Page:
An Inside Look at the Most Evil (and Frankly Dangerous) Tech Companies

There are so many different levels of evil when it comes to the world of tech.

There are so many different levels of evil when it comes to the world of tech. Drew Angerer/Getty Images

Last week, Slate released its list of the 30 “most evil” tech companies doing humanity the most harm.

We could have some fun with this.

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Off the top of my head, I would think tech companies that are creating military drones, and those assisting the Department of Defense to wage war, would be at the top of the list. And, in fact, Palantir Technologies comes in at No. 4 on the evil tech list. Its website is as cold as it can get. Palantir, co-founded by Peter Thiel, collects and analyzes data, and works with the U.S. government on an artificial intelligence program that could allow the Pentagon to better target drone strikes.

Still, there are so many different levels of evil when it comes to the world of tech. There are numerous companies that do data dumps, unauthorized surveillance and are secretly selling us—yes, you and me—as a commodity to other companies. Needless to say, we are still in the tech Wild West, when it comes to how we are manipulated by tech companies and how tech companies are regulated. 

I think a lot of these companies start out with good intentions (I’m talking to you, Facebook), but then they become corrupt along the journey. As Edward Snowden said, there’s no good reason for tech companies to keep our data—except to profit from it. It’s the old Gordon Gekko adage: “Greed is good.”

I mean Facebook (META) (which is No. 2 on the list) was originally just a stolen idea intended to connect college classmates. Now, it allows political advertising that can alter the outcome of our elections, as we saw in 2016. And Mark Zuckerberg has no plans to change it. Maybe he loves that Russian troll money?

Jeff Bezos’ Amazon is listed as the No. 1 evil tech company. The company started out as an online bookstore, but even back in the day, it was criticized for putting real-world bookstores out of business. (Which it did.) Now, it has moved on to other creepy entities, such as its acquisition of the Ring home surveillance network—which could potentially allow law enforcement to use homeowners’ footage in investigations. Yep, Big Brother is watching you—and we’re providing the footage—via Amazon. And further, your Ring home surveillance doorbell is probably being shipped to you via some huge warehouse, where workers are treated no better than robots and aren’t allowed to have bathroom breaks. Just wait until the Amazon delivery drones start showing up at your door, complete with a camera intact to catch you if you happen to screw up.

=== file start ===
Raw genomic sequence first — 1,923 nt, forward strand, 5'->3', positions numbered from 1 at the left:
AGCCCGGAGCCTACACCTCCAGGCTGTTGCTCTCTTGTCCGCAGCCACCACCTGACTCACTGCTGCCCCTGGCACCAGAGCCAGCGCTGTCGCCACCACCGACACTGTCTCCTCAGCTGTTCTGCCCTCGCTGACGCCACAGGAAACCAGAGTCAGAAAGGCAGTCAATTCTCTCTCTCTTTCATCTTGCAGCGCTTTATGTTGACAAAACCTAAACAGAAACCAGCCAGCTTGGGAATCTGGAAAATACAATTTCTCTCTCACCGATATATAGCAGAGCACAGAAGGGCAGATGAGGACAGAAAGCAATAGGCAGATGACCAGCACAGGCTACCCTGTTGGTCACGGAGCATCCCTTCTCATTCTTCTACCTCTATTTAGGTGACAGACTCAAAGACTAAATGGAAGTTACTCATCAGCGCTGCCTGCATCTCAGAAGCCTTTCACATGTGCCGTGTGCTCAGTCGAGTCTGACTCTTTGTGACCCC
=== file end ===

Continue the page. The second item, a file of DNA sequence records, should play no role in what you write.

Here’s a quick rundown from Slate on a few of the tech companies mentioned that really shout “EVIL.”

Uber: The ride-share company treats non-employee employees like customers, and average pay is around the minimum wage range. “Sorry,” says Uber. “We’re just providing a platform—and hold no legal responsibility.”

Apple: Consider your iPhone—and the age of the child who is manufacturing it. Bonus evil points go to Apple for helping China spy on its citizens.

Twitter: Just last week, CEO Jack Dorsey asked Elon Musk how he could fix Twitter. The company claims to take a stance against bullying, although the social media platform allows our president to make statements that incite violence.

LiveRamp (formerly Acxiom): The company is a consumer data broker that collects personal info, such as home values, credit card transactions and health history, from hundreds of millions of people—for target ads. Think of the data collecting work Cambridge Analytica did to help President Donald Trump get elected; now, multiply that with what LiveRamp does on a daily basis.

23andMe: The U.S. might soon have a national DNA database and thus, a need for DNA privacy protection. 23andMe wants us to get used to our DNA data being shared. I’m sure this wasn’t 23andMe’s original intent, but it probably realized how much it could profit from our data. I’m sure you haven’t read the company’s terms of service…

8kun (formerly 8chan): The anonymous internet forum rebranded with a new name, but it’s still the same online playground for Nazis and women-haters.

Anduril Industries: Palmer Luckey’s venture helped the Trump administration build a virtual border wall. Immigrants’ rights group Mijente called Anduril “a surveillance apparatus where algorithms are trained to implement racist and xenophobic policies.”

Airbnb: The online lodging marketplace destroys and gentrifies low-income neighborhoods—and pushes people out of their homes. 

Cellebrite: This forensics company will unlock your phone for the Feds and law enforcement—for only $1,500.

mSpy: A stalker’s delight, the software company is played off as an app for parents to wield weird control over their kids. mSpy allows users to monitor another person’s messages, locations, social media, browsing histories, calls and other digital activity. Creepy.

What is your favorite evil tech company? Let us know via Twitter.

An Inside Look at the Most Evil (and Frankly Dangerous) Tech Companies